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Tracy McGrady is newly-minted proof that you don’t need multiple NBA championships or MVP awards to make it to the Basketball Hall of Fame. Like Charles Barkley and Allen Iverson, Hall-of-Famers who were inducted based more on their level of play and impact on the game than on the trophies they took home, McGrady could simply ball. While his career was cut short by a slew of injuries to his shoulder and knees, we can only imagine what he could have done—and the metallic accolades he could have stacked up—had he stayed healthy.

Here’s a glimpse of T-Mac in his prime—namely, when he decimated the San Antonio Spurs back in 2004 with 13 points in just 33 seconds to win the game. Enjoy.

One of my earliest basketball watching memories came 14 years ago, on an afternoon at my grandma’s house in rural Illinois, as 10-year-old me sat in the kitchen watching Tracy McGrady lead his Orlando Magic against the Detroit Pistons in the 2003 Playoffs. I have absolutely no idea why I remember that game so clearly, but I do know that McGrady gave me plenty more moments to remember throughout his career.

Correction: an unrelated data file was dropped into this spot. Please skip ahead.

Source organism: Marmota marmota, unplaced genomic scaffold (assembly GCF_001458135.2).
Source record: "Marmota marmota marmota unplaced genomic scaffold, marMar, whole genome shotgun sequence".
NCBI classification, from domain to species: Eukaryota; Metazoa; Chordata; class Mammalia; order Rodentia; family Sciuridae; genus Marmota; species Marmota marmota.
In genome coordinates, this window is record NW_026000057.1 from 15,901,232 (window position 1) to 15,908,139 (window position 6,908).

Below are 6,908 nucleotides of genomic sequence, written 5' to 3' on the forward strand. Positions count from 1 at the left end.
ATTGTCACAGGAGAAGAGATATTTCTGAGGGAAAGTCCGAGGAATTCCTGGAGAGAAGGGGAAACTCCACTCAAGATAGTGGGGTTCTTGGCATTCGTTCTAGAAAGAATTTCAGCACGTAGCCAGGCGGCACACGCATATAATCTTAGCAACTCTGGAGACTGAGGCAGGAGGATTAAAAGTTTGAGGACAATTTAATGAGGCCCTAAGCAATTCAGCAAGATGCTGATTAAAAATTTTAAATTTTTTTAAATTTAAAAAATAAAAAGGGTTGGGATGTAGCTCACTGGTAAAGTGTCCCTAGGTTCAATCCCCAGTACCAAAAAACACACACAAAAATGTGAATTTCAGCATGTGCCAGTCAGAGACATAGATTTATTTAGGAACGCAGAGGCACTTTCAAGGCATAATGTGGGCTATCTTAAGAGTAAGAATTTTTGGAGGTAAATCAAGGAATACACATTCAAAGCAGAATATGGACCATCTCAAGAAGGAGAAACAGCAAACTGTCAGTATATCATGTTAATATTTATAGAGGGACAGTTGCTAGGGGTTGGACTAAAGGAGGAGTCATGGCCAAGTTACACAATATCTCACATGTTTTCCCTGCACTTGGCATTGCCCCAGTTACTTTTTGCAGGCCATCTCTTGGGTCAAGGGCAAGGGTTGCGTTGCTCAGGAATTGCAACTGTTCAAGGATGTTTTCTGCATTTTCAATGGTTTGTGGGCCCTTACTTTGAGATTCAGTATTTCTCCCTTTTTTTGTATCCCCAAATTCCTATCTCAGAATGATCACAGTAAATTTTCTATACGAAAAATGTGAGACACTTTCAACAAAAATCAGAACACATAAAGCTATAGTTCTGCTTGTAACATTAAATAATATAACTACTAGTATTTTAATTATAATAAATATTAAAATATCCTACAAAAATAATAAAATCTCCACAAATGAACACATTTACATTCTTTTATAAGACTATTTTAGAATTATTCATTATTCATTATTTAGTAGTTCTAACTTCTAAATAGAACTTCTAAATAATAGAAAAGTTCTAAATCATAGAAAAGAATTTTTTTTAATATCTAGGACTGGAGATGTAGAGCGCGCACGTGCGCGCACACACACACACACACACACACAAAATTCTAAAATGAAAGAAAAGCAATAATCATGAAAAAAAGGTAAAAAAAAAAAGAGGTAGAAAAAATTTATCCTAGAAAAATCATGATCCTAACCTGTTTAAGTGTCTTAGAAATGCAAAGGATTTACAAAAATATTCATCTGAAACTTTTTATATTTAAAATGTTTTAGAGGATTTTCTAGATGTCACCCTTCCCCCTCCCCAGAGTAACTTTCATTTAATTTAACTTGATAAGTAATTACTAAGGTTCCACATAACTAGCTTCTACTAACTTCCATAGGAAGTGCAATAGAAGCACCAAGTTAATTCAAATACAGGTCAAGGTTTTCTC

Saturday, the seven-time All Star, two-time member of the All-NBA First Team, and two-time scoring champion was rewarded for his impressive career with the news of his selection as a member of the 2017 Basketball Hall of Fame class . McGrady will be inducted later this fall, but for now, let’s take a trip down memory lane as we remember some of the finest moments of T-Mac’s career.

13 Points In 35 Seconds

How could I not start with this sequence, arguably the most iconic of McGrady’s career. Along with Reggie Miller’s 8 points in 9 seconds, this stretch by McGrady is one of the most incredible spurts in NBA history.

We have to break this one down further.

So first, before McGrady begins his run, we see Gregg Popovich upset with Manu Ginobili. Look at that shaggy mane of hair on Manu!

So then McGrady hits the first of his triples to make it a five-point game, but the Spurs quickly make two free throws to push it back to seven. Then, McGrady comes back down and gets Tim Duncan of all people up in the air, takes the contact, and converts the four-point play. I’m pretty sure that was this only mistake Duncan ever made in his marvelous career.

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